The White House Administration broadband infrastructure plan

President Biden asked Congress to fund a variety of initiatives today, including the Affordable Connectivity Program (ACP), which pays up to $30 a month toward the cost of broadband for low-income households, but which is expected to run out of funding next year.

Biden is requesting $6 billion for the program, which is expected to fund the program through December 2024.

The move was hailed from virtually every corner of the telecom and broadband industry.

“In the 21st century, affordable, reliable high-speed internet is a necessity for Americans to do their jobs, participate equally in school learning, access health care, and stay connected,” a White House memorandum says. “But too often, high costs create a barrier and tens of millions of families, students, and seniors are left without access to high-speed internet, or have to sacrifice other necessities to pay their internet bill, exacerbating underlying inequities.”

The memorandum also referenced a major concern of broadband providers interested in participating in the $42.5 billion BEAD rural broadband program and other funding programs.

“The program is . . . critical for the Administration’s high-speed internet deployment programs for rural, remote, and Tribal communities.”

Rules for the BEAD program and some other programs require funding recipients to participate in the ACP, yet without new funding, the ACP program could soon be gone.

Broadband providers also argue that the availability of ACP impacts take rates for broadband deployments. And if take rates are lower, providers may have to request more funding in the BEAD program to make deployments economically feasible, potentially blunting the impact of the BEAD program.

Among the industry associations voicing support for Biden’s proposal were NTCA—The Rural Broadband Association and USTelecom.

“NTCA members have been active participants in the Affordable Connectivity Program, and a number of their customers rely upon the support this program provides to pay for broadband services month after month,” said Shirley Bloomfield, CEO of NTCA, in a prepared statement about the Biden ACP request.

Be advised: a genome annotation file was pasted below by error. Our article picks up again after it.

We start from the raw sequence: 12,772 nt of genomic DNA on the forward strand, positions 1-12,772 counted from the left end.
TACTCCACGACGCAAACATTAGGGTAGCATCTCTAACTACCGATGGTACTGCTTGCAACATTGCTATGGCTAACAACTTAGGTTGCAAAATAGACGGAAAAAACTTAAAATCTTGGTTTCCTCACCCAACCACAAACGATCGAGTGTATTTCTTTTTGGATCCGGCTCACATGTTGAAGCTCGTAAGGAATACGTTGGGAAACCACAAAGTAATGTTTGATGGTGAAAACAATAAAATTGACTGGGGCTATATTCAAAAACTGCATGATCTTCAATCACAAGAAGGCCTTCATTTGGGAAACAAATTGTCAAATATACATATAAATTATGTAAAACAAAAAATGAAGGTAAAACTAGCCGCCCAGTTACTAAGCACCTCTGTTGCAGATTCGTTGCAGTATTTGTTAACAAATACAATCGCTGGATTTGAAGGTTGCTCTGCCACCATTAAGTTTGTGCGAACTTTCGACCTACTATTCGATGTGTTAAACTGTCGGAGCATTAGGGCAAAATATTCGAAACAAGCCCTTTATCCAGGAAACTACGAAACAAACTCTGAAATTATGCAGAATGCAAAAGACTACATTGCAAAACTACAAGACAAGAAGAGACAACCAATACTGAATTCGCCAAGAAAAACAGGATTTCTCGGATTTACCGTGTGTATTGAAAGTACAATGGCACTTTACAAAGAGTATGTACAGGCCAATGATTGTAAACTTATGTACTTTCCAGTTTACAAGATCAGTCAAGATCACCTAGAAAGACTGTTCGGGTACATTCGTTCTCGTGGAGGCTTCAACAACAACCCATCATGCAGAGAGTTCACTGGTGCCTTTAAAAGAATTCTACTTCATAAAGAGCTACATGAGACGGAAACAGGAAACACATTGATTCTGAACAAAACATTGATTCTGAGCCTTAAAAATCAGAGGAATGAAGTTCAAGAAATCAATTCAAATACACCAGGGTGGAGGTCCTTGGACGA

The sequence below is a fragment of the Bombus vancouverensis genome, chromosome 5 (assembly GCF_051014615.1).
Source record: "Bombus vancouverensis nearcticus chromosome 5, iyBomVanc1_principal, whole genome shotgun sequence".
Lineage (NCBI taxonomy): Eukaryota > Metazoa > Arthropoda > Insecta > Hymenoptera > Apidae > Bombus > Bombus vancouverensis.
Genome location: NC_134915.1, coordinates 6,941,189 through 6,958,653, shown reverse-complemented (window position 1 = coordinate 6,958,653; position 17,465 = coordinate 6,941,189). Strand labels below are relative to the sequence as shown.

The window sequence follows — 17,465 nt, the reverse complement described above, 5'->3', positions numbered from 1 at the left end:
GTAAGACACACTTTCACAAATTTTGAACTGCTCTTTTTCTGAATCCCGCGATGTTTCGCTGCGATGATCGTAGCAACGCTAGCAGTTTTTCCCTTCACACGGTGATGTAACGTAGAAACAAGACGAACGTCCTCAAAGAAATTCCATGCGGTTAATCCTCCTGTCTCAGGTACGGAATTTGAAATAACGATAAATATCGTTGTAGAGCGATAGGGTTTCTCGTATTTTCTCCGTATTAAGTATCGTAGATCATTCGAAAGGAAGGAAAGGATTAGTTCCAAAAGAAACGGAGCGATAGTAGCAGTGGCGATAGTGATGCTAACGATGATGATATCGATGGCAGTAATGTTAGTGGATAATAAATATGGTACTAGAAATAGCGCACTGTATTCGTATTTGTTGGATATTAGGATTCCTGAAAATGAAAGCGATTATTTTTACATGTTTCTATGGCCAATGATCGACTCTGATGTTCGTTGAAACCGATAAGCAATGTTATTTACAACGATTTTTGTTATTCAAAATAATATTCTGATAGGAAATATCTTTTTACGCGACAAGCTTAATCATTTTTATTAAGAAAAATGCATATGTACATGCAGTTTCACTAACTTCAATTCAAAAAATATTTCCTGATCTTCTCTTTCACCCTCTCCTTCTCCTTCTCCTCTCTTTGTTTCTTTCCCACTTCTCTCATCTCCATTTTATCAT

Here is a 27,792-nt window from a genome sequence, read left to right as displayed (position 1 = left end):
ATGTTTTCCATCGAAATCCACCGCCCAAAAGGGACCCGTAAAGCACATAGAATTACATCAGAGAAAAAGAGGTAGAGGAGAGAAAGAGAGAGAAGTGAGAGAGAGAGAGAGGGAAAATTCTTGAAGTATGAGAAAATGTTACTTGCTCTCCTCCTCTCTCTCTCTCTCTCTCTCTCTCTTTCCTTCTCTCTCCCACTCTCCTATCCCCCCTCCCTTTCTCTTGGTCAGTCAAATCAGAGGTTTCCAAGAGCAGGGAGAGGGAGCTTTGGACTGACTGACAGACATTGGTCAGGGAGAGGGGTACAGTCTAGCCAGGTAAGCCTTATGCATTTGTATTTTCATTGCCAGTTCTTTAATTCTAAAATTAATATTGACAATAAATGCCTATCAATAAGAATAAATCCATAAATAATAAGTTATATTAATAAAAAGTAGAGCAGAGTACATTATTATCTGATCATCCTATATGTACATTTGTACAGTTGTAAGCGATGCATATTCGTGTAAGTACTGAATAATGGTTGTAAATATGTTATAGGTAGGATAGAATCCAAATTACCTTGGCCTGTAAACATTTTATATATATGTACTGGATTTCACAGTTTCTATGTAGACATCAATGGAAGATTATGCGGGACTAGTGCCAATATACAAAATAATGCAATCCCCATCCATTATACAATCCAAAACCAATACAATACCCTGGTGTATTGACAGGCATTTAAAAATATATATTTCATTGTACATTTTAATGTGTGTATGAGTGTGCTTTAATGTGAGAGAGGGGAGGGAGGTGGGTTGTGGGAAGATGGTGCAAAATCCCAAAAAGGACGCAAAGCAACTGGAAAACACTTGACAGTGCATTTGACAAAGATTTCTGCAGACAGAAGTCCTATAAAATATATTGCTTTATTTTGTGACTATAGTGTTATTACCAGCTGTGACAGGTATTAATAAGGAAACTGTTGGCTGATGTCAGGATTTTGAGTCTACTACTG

“The ACP program is also poised to play a critical part in addressing affordability as part of deployment programs just now getting underway. NTCA therefore applauds the White House for identifying the need for additional funding to prolong the effectiveness of the ACP program in its supplemental appropriations request, and we hope that this program that enjoys such widespread support will continue to play an important role in keeping Americans connected.” 

A statement from USTelecom President and CEO Jonathan Spalter said, “The Affordable Connectivity Program is a critical part of reaching our shared goal of universal connectivity. We applaud the Administration’s request for additional funding for the ACP. The program has already enabled more than 21 million low-income households to participate in our digital economy.”

The possibility that additional ACP funding would have to be made available by January 2025 apparently did not escape USTelecom’s attention, as Spalter went on to say, “We urge Congress to find a long-term solution to sustain this vital program.”

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One thought on “Biden Asks Congress to Fund ACP Low-Income Broadband Through 2024

  1. This massive grift is going to do to the small-medium local ISP community, what medicare/medicaid did to small clinics and affordable medical care. Destroy them and funnel the subscribers into a handful of monopolies.

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